LSF 2023: ‘Past Lives’ Review: Beautiful Romantic Drama About Love and Destiny

Nora left Korea 20 years ago. She left behind a childhood romance with a boy named Hae Sung; a romance rekindled when he contacts her 12 years later. After a brief Skype-based friendship, which she ends abruptly, they fall out of touch for another 8 years. Now married, Nora must confront her past choices and possible futures when Hae Sung comes for a visit to New York.

A simple love triangle narrative is given emotional heft by director Celine Song’s talent for subtle melancholia. Her camera languidly pans across the city landscapes, her subjects almost lost against the gentle bustle of the city. This connects to the central theme of the film which revolves around the Korean concept of In-Yeon; a concept similar to destiny in which our relationships are dictated by interactions we’ve had with the same souls in past lives. To get married, two souls will have had to interact eight thousand times before. The concept gives the romance a sorrowful smallness against the immensity of the world. 

The early Skype sequence masterfully integrates the modern communication method into the tragic love story. What might have been love letters posted across the world, presented visually with voiceovers and characters bent pensively over the paper, is now replaced by a low-resolution digital window through which the pair can view each other. Immediacy over a distance; an impossible intimacy.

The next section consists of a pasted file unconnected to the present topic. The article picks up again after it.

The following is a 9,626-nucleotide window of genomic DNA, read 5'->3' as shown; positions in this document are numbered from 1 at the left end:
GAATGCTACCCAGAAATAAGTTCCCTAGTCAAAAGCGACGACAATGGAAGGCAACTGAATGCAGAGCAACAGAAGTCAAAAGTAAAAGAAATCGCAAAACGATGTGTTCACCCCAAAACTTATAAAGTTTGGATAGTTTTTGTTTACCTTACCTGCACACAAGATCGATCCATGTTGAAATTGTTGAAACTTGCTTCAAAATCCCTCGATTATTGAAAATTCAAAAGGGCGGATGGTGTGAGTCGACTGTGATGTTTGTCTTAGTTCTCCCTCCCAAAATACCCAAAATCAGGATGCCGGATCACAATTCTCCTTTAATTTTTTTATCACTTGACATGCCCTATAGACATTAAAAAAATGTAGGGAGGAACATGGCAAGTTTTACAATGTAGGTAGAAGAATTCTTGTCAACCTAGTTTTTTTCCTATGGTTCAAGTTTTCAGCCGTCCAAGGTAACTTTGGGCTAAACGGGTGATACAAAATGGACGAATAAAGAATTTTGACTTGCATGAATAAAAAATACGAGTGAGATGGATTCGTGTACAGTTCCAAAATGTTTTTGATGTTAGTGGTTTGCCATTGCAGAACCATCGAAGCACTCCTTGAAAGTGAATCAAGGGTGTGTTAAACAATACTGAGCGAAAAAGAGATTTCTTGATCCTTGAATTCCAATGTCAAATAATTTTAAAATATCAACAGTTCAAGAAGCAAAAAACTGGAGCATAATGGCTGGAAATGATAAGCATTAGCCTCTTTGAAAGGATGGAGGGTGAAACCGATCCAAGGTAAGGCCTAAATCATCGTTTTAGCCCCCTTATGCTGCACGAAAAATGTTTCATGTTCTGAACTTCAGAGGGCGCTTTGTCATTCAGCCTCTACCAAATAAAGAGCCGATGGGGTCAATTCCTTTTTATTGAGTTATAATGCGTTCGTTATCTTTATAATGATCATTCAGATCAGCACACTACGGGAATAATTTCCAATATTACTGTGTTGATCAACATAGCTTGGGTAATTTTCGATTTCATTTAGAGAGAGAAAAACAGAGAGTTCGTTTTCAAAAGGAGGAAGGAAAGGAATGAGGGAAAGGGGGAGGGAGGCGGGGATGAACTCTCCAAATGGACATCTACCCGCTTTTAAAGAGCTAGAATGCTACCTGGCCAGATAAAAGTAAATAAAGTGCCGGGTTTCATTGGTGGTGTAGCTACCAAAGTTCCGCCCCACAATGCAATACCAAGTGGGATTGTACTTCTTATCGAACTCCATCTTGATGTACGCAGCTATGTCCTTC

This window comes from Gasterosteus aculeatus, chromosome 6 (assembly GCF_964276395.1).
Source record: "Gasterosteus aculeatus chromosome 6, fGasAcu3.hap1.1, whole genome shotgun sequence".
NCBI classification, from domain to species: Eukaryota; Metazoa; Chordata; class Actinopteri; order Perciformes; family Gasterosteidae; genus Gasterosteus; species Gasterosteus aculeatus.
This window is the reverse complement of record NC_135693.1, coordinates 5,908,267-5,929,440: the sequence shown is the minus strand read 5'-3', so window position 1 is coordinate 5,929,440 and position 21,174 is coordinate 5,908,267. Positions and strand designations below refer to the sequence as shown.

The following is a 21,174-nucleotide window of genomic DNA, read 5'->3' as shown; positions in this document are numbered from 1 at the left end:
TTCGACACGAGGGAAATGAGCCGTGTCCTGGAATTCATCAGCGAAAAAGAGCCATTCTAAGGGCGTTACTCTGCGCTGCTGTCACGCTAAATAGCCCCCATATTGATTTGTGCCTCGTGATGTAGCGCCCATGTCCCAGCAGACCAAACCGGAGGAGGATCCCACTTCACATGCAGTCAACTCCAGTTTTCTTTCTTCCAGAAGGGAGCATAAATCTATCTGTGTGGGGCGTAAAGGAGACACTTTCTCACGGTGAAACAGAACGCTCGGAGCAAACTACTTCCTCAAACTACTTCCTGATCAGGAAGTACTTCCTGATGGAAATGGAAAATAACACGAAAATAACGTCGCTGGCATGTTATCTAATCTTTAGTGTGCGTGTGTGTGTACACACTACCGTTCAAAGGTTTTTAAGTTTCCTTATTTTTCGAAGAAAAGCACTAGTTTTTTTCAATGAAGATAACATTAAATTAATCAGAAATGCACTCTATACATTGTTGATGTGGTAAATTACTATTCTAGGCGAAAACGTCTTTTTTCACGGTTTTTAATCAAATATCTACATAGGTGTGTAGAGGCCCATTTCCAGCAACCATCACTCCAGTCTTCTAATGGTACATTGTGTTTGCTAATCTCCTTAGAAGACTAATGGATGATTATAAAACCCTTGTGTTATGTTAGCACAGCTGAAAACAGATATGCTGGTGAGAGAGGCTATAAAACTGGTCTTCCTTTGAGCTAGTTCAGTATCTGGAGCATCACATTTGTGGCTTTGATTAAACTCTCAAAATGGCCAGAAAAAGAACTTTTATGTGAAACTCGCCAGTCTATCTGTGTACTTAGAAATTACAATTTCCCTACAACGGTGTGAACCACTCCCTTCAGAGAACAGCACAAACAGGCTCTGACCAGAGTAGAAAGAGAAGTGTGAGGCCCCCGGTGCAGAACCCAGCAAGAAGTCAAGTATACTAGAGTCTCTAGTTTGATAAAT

Although Hae Sung has remained in love with his childhood friend, Nora is not so sure. Although representative of a form of masculinity she identifies as quintessentially Korean, she also sees him as a lifeline to her home. A crucial scene sees the would-be lovers tour the Statue of Liberty by ferry. Nora is surprised to hear that she has never taken the journey with her husband and indeed that he has never seen the statue despite living his whole life in the city. The statue -a symbol of the immigrant dream around the world- is something that Arthur recognises but cannot truly understand as his wife and her childhood friend do. 

Although Teo Yoo and John Magaro excel as the quietly sad and gently heartbroken men in her life, the film is entirely Greta Lee’s. Authentically eccentric, believably charming and entirely captivating, she navigates the emotional turmoil of the narrative with poise and restraint. It’s a star making turn.

In one of many moments of disarming candour, Nora’s husband explains to his wife that in a story he would be the obstruction to true love, the obstacle to be overcome in the third act so that the star-crossed lovers can be together. She laughs at the idea but is clearly troubled by his doubt and her own uncertainty. Song uses a storybook narrative to explore real people with affecting insight and subtle innovation. 

Five Stars

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